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Somalia's al Shabaab claims attack in which U.S. soldier died

Somalia's al Shabaab claims attack in which U.S. soldier died

Military officials said that as a result, they ordered US forces in Africa to try to avoid any missions likely to involve direct combat.

The US commando's death on Friday was the US military's first fatality in Africa since four soldiers were killed in ambush in Niger last October.

The troops had been on a mission to clear al-Shabaab from contested areas as well as villages the militants controlled, "and establish a permanent combat outpost" to expand the reach of the Somali state, the USA military's Africa Command said in a statement.

Al Shabaab claimed responsibility for the Saturday attack and said they killed 40 Somali soldiers.

Despite being ousted from large parts of southern and central Somalia, al-Shabab continues deadly attacks across the country, which has been ravaged by decades of war and poverty.

A Navy SEAL was killed in Somalia in May a year ago, marking the first United States military combat death there since the infamous "Black Hawk Down" events of 1993, when 18 American servicemen died in the Battle of Mogadishu. Earlier Friday, the U.S. Africa Command issued a statement in response to allegations that civilians had been killed in a May 9 operation, saying a "thorough review" found the allegations to be "not credible". According to one military official familiar with the attack, the Special Forces soldiers had less than a month left on their deployment.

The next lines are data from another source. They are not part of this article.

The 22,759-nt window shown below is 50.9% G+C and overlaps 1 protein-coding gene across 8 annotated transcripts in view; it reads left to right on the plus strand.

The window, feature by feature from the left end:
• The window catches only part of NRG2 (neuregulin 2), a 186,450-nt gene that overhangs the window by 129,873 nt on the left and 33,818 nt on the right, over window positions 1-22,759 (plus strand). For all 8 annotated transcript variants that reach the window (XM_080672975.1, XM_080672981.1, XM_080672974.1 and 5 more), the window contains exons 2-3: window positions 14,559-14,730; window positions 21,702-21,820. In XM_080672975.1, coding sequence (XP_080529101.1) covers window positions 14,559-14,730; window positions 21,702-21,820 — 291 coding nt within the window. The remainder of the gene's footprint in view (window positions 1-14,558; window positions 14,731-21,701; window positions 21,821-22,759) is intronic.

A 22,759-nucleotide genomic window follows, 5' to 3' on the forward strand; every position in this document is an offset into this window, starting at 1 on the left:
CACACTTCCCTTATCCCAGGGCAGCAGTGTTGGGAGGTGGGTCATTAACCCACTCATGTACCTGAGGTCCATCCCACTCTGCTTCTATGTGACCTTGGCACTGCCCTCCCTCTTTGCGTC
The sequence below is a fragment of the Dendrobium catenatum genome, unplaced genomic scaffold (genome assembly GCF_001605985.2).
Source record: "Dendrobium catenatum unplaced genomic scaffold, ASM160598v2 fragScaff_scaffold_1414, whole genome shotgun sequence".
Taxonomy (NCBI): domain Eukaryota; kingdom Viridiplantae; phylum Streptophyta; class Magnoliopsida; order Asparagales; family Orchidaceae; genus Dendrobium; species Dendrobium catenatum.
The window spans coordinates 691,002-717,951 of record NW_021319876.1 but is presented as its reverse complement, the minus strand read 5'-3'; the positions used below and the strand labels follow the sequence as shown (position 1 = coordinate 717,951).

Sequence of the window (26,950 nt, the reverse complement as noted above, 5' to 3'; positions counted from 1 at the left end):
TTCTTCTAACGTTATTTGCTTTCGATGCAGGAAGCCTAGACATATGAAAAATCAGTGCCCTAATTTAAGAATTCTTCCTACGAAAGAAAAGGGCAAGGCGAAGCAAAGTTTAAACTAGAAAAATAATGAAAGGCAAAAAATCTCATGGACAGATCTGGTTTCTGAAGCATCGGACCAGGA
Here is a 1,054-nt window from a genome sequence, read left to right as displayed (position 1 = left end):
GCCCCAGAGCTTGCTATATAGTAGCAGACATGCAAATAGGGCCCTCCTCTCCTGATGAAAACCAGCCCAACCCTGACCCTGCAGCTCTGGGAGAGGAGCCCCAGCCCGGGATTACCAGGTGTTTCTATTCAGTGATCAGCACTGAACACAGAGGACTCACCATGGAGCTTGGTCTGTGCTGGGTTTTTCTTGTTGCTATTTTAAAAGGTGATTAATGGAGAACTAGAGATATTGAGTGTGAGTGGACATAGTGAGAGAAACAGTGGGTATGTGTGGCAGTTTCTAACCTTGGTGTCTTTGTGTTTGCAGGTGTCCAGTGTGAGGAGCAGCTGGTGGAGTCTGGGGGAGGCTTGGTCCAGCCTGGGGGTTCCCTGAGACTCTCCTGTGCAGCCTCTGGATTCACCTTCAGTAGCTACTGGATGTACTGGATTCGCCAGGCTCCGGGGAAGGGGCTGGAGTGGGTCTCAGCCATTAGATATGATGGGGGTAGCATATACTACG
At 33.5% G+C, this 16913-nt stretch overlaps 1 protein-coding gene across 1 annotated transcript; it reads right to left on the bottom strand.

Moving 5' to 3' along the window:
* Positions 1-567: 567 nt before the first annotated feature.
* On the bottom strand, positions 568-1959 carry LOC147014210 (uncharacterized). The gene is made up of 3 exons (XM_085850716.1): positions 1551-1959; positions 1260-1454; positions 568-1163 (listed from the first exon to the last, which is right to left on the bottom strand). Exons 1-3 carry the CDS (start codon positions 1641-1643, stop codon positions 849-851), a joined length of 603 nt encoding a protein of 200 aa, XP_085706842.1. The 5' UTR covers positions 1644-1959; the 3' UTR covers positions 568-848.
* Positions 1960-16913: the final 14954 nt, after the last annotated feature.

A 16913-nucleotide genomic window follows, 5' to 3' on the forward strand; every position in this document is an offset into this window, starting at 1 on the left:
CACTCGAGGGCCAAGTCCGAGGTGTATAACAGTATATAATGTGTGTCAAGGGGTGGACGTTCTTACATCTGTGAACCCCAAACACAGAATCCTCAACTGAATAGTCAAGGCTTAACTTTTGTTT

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This is the second USA military fatality in Somalia in the past year. "We also injured four USA soldiers", Abdiasis Abu Musab said.

But U.S. military officials said this week that no decision had been made.

And at least in Niger, U.S. Africa Command's General Thomas Waldhauser said commanders had been ordered to be "far more prudent" about the missions that were approved.

More than 500 American forces are working with the African Union Mission to Somalia (Amisom) and Somali national security forces in counterterrorism operations, and have conducted frequent raids and drone strikes on Al Shabab training camps throughout Somalia.

That prudence included steps to make sure that US forces in Niger had access to more armored vehicles, additional firepower, and more drones for surveillance and reconnaissance.